If you want to programmatically create a query from one of these statements, remember that you can use the CreateQueryDef() method.
Data filtering consists of isolating particular records based on a condition, also called a criterion or criteria. You start data filtering by selecting one or more columns that hold data you are interested in. This allows you to have access to all values of the table. Then, among the selected columns, instead using all available records, you specify a condition. Only the records that abide by the rule(s) you set would be produced. To specify a condition, you combine the SELECT expression with the WHERE operator. The basic formula to follow is:
SELECT What FROM WhatObject WHERE Expression;
The What factor is used to specify the column(s) whose data would be considered. The WhatObject is the name of the table (or query) that holds the data. The SELECT and the WHERE keywords are required. The Expression is the condition that will set the rule to follow. The Expression is a real expression. It can be made of the name of a column involved in a special conditional statement.
To programmatically perform data filtering on a table, a query, a form, or a report, use its Filter property and assign it the WHERE condition. To apply the filter, access its FilterOn property and assign it a value of True. To remove the filter, assign to False value to its FilterOn property.
Consider the following list of registrants of a summer camp:
Imagine that, from this table of students, you want to extract only a list of male students, you would write the condition as Gender = Male. This would be done as follows:
SELECT * FROM Students WHERE Gender="Male";
When writing the name of a table, a query, or a column, if it's in more than one word, you must include it in square brackets. To be safe, even if the name is in one word, you should still include it in square brackets. Based on this, the above statement would be written as follows:
SELECT * FROM [Students] WHERE [Gender]="Male";
Another suggestion you can use is to qualify the name of each column to indicate the table or query it belongs to. To do this, type the name of the table or query, followed by a period, followed by the name of the column or the *. Here is an example:
SELECT Students.FirstName, Students.LastName FROM Students WHERE Students.Gender="Male";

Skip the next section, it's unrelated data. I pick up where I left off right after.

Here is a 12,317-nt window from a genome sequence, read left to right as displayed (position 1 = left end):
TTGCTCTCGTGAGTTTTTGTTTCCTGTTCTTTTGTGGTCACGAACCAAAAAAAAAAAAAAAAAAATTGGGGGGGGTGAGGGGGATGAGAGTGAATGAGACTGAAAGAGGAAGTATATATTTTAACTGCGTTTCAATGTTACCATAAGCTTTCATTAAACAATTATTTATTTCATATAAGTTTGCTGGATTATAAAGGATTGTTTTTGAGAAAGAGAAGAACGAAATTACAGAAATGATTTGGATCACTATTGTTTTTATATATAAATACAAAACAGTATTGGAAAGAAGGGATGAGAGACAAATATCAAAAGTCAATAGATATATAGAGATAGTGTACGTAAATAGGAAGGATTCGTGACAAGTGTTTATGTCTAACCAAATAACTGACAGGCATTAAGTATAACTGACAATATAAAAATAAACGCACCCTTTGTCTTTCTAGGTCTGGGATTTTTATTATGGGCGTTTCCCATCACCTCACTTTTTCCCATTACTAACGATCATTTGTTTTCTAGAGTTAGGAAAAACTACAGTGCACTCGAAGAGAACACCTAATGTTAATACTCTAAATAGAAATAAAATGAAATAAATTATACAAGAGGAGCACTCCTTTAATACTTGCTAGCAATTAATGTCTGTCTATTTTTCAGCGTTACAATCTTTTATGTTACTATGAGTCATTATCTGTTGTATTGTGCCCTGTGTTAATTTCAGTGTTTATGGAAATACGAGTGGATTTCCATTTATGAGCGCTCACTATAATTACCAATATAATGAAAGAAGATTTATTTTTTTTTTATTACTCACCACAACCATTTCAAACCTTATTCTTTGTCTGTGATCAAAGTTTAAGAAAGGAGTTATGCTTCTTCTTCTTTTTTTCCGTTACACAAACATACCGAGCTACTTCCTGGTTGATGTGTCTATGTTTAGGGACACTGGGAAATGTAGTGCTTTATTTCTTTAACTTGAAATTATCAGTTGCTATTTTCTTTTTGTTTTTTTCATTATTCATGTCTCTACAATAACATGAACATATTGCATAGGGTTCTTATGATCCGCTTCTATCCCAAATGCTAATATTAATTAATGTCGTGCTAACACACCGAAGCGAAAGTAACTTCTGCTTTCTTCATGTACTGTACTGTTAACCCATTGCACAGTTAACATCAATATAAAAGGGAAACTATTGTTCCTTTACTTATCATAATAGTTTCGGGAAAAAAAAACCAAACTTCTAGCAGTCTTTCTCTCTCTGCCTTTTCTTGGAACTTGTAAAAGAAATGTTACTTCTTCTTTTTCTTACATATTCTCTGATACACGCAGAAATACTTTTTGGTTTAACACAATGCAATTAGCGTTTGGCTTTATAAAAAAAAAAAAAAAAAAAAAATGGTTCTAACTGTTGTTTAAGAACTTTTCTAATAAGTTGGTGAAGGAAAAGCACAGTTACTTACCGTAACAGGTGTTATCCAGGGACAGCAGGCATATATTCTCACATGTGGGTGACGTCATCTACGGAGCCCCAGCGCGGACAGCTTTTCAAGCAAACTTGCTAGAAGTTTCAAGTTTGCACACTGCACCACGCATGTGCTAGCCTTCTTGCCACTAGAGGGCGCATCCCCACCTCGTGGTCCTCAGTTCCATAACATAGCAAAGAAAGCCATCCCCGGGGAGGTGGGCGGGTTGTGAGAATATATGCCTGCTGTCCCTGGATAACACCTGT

You can also delimit each name with square brackets as follows:
SELECT [Students].[FirstName], [Students].[LastName] FROM [Students] WHERE [Students].[Gender]="Male";
To perform data filtering on a table, a query, or a form, after displaying the object, you can right-click the value under the column on which you will apply the condition and click Filter By Selection. In this case the equality of a WHERE condition would be applied. Based on this, the above WHERE Gender="Male" condition can be obtained by right-clicking a Male value under the Gender column and clicking Filter By Selection:
The opposite to the equality condition is the not equality. For example, instead of getting a list of male students as above, to get a list of students who are not male, you can write the condition as <>"Male" as follows:
SELECT * FROM Students WHERE Gender<>"Male";
To visually apply the not equality condition on a form, a query, or a report, you can click the value that would be excluded and click Filter Excluding Selection. The Filter By Selection and the Filter Excluding Selection options are used to apply the equality and the inequality conditions when filtering. Actually, a condition is created using the conditional operators we studied in Lesson 7 (but not exactly the conditional statements). To use them visually, right-click the table, the query, or the form, and use the text box of the Filter For option. In the box, type the expression including the column, the operator, and the value. Here is an example:
After typing the expression, press Enter and the condition would be applied. After a few examples of WHERE conditions on a table named Students:
To get a list of students who live in MD, you would use a statement like the following:
SELECT * FROM Students WHERE State='MD'
To get a list of girls with their names and email addresses, you would use a statement as follows:
SELECT LastName, FirstName, Gender, EmailAddress FROM Students WHERE Gender='Female' ORDER BY LastName
To use the inequality operator, you can write the following statement:
SELECT FirstName, LastName, Gender FROM Students WHERE Gender <> 'Female';
To get a list of students born before June 1988, you would use a statement as follows:
SELECT FirstName, LastName, Gender, DOB FROM Students WHERE DOB < '1988-06-01';
To get a list of students born before 1990, you would use a statement as follows:
SELECT FirstName, LastName, DOB, EmailAddress FROM Students WHERE DOB <= '1990-01-01'
To get a list of female students by denying those who are male gender, you would write the following statement:
SELECT LastName, FirstName, Gender, DOB FROM Students WHERE NOT (Gender = 'Male')
To get a list of students where the record doesn't include an emergency name, you would use a statement as follows:
SELECT LastName, FirstName, Gender, EmergencyName FROM Students WHERE EmergencyName IS NULL
To get a list of the students whose records include a number to call in case of emergency, you could use the following statement:
SELECT LastName, FirstName, EmergencyName, EmergencyPhone FROM Students WHERE EmergencyPhone IS NOT NULL
After filtering data on a table, a query, or a form, you should reset the object. To do this, you can right-click anywhere in the object and click Remove Filter/Sort.